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I Feel, Therefore I Am

Generally speaking, music appeals first to our emotions. What is it about a beautiful melody, or evocative harmonies that appeals to the heart?  And if it has a great beat, music reaches some primal drive in us. Music can also appeal to the intellect, but that mostly happens to music nerds.

And I am confident when I say there are no nerds quite like us music nerds. Can I get an “Amen?”

Lyrics, on the other hand, can readily appeal to both the emotions or the intellect, depending on the song and its purpose. Some lyrics are powerful enough to make us feel and think. For the last century, the words to most popular secular music have appealed to our emotions, with “romance” being the chief target. (Nothing wrong with that.) Even the most serious protest songs of the 1960s, reached us with metaphor and emotion more than facts and philosophies. And since Contemporary Church Music has largely followed trends set in the secular world (for good or for ill), much of it has also relied on its emotional appeal, more than its theological substance.

Is that a good thing, or a bad thing?  It depends, I suppose, on the song’s purpose.

Full confession: The majority of the Christian songs I’ve written in my 40+ years of songwriting were aimed first at the emotions. That is not to say I didn’t work to make those songs theologically sound. I did. And I hope some of them caused listeners to think, as well. But the first appeal of the lyrics was to the heart. That said, virtually all those songs were written for solo artists or choirs to perform, and not for congregations to sing in corporate worship.

And there is a difference.

A song performed for a listener needs to reach the listener quickly and leave her with something memorable to ponder. The challenge for the Christian songwriter is to artfully put Biblical truth in the song that will seep in to the listener’s mind, set to music that will touch the listener’s heart.  Further, a song performed by an artist (or even a choir) often intends to make a personal connection: “This is my experience. Perhaps it is yours, as well.”  There is a long tradition of the effective use of such songs, as performances, in worship services.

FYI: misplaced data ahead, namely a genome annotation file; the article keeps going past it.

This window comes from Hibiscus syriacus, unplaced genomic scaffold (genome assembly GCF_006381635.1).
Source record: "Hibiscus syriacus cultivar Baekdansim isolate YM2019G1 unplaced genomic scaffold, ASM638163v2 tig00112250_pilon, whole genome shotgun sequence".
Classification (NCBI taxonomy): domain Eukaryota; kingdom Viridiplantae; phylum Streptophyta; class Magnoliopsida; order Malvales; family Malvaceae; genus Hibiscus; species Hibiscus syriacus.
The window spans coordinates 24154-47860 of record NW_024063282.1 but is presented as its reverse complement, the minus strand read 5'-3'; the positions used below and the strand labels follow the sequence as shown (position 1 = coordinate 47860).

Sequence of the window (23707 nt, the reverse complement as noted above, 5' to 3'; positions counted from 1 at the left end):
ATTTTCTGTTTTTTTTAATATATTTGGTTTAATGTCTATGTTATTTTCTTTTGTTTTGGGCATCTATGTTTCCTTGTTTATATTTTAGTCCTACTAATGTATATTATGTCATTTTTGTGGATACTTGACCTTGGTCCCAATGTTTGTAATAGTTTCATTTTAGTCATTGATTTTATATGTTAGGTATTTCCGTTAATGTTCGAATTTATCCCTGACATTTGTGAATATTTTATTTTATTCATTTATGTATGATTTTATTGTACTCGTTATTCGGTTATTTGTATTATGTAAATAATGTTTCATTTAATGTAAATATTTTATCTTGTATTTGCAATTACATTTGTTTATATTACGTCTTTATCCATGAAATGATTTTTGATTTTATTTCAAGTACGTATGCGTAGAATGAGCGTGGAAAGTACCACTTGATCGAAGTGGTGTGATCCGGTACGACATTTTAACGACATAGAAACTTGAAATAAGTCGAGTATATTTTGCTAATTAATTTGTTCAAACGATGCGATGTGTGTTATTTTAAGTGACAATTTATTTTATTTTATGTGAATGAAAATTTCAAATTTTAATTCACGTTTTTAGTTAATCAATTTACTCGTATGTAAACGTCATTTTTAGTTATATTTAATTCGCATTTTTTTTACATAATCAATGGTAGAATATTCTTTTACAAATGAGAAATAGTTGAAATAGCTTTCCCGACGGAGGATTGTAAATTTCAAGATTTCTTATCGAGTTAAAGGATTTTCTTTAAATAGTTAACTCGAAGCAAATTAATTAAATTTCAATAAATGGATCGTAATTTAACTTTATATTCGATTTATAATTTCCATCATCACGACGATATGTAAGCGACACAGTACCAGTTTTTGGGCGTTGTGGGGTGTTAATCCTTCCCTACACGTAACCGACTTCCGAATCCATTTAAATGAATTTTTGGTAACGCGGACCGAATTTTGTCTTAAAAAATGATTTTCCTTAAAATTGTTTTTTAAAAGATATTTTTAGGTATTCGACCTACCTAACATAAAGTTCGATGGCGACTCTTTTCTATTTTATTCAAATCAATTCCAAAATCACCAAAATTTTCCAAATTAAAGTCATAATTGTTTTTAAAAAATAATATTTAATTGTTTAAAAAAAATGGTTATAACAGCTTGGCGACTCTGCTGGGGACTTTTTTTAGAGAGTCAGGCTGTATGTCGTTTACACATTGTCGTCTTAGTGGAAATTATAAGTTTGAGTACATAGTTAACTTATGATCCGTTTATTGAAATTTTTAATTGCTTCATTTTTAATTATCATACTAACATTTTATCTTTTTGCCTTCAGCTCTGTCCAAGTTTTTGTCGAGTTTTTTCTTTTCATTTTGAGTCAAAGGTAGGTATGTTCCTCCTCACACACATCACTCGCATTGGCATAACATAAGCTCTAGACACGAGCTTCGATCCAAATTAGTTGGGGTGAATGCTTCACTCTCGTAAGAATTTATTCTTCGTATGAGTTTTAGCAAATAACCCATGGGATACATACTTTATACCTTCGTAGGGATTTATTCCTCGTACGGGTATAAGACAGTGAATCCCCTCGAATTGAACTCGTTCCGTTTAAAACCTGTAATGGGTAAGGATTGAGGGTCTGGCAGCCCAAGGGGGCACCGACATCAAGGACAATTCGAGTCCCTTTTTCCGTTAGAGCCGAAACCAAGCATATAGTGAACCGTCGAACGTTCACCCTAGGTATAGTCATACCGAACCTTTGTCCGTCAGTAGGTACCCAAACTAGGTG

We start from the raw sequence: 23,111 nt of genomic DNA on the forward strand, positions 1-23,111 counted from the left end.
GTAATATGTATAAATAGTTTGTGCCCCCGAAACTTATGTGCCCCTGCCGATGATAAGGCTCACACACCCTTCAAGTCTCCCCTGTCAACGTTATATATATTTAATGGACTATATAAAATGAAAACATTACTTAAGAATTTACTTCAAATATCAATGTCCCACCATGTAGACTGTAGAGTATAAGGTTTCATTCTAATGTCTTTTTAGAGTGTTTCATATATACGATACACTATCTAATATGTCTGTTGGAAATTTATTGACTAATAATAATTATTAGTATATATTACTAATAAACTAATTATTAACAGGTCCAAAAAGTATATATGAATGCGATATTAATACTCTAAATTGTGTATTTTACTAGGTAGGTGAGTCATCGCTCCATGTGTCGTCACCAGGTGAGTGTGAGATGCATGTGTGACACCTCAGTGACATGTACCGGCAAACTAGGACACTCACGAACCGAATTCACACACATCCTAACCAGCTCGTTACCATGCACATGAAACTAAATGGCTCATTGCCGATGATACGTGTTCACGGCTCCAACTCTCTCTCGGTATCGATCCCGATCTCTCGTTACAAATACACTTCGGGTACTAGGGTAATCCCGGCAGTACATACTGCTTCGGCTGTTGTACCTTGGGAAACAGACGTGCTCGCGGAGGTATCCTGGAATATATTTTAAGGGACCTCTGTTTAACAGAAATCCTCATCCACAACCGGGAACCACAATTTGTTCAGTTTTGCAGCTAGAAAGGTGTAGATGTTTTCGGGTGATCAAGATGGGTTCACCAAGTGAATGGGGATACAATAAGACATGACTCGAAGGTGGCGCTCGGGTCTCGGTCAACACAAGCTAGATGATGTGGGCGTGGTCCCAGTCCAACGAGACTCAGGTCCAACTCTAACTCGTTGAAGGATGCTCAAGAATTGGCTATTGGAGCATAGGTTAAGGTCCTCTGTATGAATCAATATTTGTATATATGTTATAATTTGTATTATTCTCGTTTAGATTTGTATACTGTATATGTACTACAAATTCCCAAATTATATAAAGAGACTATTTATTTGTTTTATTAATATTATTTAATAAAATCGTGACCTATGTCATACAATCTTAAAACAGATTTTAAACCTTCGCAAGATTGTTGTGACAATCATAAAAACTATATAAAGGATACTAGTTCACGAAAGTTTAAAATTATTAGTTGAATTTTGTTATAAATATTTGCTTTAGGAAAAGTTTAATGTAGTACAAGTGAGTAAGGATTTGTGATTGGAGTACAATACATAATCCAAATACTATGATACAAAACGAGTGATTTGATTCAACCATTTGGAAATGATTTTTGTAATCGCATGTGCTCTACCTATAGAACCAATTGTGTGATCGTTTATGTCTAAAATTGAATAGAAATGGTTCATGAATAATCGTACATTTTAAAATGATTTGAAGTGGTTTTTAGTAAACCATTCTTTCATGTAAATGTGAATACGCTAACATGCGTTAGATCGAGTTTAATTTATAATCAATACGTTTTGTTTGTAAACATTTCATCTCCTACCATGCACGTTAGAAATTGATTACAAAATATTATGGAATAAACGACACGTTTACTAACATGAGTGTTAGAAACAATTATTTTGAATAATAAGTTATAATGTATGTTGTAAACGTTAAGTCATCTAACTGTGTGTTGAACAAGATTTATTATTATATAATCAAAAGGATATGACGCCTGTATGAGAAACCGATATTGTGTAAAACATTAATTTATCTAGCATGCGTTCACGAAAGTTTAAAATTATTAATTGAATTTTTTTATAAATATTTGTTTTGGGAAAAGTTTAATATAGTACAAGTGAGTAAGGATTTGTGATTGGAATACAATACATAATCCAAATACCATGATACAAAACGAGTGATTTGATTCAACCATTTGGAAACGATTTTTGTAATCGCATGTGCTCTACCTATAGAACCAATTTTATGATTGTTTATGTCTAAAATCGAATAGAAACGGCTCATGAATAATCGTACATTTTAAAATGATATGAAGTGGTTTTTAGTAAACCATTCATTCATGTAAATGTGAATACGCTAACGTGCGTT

However, corporate worship is not a performance. (To be clear, even those songs that are performed by soloists and choirs during a worship service, as mentioned in the previous paragraph, are part of something more important than a performance.) The songs we sing together in worship are burdened with intellectual and theological responsibilities: To profess a Holy God, affirm the faith, and to teach or reinforce Biblical Truth.

(Corporate worship music is also burdened with the musical responsibility to be singable by a large group. But that is another issue for another blog.)

In my opinion, which is worth exactly what you paid for it, corporate worship is not the place so much for songs that dwell on “how I feel about Jesus.” Rather, songs sung in corporate worship should to speak to our intellect (by virtue of what the Scripture teaches) more than to our emotions.

 Consider these opening hymn lines: Immortal, invisible, God only wise/In light inaccessible, hid from our eyes. In two short phrases we sing four powerful attributes of an unchanging God. These are things we know about God, not how we feel about Him. The hymn text is literally teaching the singer sound theology.

Similarly, consider the theology tucked away in these examples:

I hear the Savior say, “Thy strength indeed is small./Child of weakness, watch and pray. Find in me thine all in all.

 Angels from the realms of glory, wing your flight o’er all the earth./Ye who sang creation’s story, now proclaim Messiah’s birth.

 A mighty fortress is our God, a bulwark never failing.

 What wondrous love is this that caused the Lord of bliss/To bear the dreadful curse for my soul?

All of these lyrics are infused with theological truth, phrased in genuine poetic beauty.

By comparison, many (Not all.) modern worship songs are long on “I feel” and short on “I know.” They are filled with references to “I” and “me” rather than to the Triune God and “we.” They are more therapeutic in nature, than they are illuminating or educating.

So here’s an observation that is sure to upset some folks:

A great many contemporary worship songs are really performance-oriented artist songs being foisted on congregations as corporate worship music.

  1. Their intent is to make the worshiper feel rather than to think.
  2. Musically, they are best suited for individuals (or very small groups), rather than large groups.
  3. They contain very little substantive theology.
  4. They exhibit a primarily personal experience point-of-view.

There is nothing wrong per se with any of those things, so long as we are talking about artist-oriented songs for performance. But if we are talking about corporate singing in worship, all of those things are largely wrong.

But maybe that’s just how I feel about it. What about you?


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